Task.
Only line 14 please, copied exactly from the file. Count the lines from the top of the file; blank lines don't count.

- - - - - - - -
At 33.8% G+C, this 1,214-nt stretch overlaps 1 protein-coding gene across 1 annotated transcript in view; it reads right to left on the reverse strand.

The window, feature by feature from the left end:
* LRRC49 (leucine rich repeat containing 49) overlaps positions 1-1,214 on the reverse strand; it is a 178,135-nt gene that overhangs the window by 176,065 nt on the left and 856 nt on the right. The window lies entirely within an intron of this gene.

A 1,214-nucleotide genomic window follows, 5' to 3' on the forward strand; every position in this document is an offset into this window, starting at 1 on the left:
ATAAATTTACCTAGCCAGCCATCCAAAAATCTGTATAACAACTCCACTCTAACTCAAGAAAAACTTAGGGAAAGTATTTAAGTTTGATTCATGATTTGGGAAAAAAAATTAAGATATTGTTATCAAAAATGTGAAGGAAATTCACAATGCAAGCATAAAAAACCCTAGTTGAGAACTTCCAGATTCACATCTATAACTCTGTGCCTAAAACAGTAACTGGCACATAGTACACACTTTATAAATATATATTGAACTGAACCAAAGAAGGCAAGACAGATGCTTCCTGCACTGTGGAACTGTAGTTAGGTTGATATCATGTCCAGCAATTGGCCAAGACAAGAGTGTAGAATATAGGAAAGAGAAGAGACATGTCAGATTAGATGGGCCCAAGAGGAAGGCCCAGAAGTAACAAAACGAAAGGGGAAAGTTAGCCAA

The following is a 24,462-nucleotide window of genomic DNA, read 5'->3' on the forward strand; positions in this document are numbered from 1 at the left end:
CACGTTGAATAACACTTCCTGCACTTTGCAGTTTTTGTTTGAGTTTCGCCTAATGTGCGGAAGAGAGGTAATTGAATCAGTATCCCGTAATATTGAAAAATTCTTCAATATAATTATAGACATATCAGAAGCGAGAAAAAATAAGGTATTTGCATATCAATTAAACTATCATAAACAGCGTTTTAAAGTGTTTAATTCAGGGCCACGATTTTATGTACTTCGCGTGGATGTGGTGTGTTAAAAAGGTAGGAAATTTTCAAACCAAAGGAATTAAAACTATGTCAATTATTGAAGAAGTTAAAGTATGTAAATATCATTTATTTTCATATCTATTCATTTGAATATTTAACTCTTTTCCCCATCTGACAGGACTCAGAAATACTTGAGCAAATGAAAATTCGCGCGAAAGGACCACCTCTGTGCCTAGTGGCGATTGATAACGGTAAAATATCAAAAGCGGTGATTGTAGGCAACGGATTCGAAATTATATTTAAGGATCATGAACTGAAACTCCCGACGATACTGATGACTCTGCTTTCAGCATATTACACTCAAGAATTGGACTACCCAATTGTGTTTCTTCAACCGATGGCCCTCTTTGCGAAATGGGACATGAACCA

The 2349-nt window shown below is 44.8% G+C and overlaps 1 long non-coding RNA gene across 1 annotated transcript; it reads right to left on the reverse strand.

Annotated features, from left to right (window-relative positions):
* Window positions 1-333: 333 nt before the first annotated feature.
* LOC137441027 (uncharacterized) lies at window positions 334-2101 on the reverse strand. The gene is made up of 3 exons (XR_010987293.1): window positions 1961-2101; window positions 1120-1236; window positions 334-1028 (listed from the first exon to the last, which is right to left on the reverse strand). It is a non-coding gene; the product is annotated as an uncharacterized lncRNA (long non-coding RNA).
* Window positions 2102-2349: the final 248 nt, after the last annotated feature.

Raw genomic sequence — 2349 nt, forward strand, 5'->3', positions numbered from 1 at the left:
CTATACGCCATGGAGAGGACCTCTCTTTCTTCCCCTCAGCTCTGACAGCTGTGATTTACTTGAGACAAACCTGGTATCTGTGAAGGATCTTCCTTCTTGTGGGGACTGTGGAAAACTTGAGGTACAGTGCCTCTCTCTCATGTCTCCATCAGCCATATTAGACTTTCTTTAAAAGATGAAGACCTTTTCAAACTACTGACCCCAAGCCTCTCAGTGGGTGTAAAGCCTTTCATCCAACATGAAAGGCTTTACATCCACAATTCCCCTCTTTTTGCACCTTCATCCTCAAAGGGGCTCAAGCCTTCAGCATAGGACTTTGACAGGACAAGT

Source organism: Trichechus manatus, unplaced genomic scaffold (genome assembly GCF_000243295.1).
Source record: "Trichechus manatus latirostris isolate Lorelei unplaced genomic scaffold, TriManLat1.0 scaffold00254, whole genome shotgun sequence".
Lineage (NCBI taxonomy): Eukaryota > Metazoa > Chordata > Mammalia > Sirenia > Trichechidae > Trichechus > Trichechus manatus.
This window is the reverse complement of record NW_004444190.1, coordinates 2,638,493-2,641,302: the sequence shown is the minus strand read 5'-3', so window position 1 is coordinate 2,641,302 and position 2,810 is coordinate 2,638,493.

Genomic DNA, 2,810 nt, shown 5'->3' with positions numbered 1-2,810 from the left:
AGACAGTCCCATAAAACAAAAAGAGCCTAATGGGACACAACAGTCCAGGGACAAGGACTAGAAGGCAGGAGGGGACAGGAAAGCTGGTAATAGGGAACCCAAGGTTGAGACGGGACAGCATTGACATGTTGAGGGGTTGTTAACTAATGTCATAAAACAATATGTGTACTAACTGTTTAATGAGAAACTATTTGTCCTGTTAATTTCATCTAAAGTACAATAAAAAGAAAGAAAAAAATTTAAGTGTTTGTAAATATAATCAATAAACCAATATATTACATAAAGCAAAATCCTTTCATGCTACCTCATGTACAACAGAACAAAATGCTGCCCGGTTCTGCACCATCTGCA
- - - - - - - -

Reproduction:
CTATACGCCATGGAGAGGACCTCTCTTTCTTCCCCTCAGCTCTGACAGCTGTGATTTACTTGAGACAAACCTGGTATCTGTGAAGGATCTTCCTTCTTGTGGGGACTGTGGAAAACTTGAGGTACAGTGCCTCTCTCTCATGTCTCCATCAGCCATATTAGACTTTCTTTAAAAGATGAAGACCTTTTCAAACTACTGACCCCAAGCCTCTCAGTGGGTGTAAAGCCTTTCATCCAACATGAAAGGCTTTACATCCACAATTCCCCTCTTTTTGCACCTTCATCCTCAAAGGGGCTCAAGCCTTCAGCATAGGACTTTGACAGGACAAGT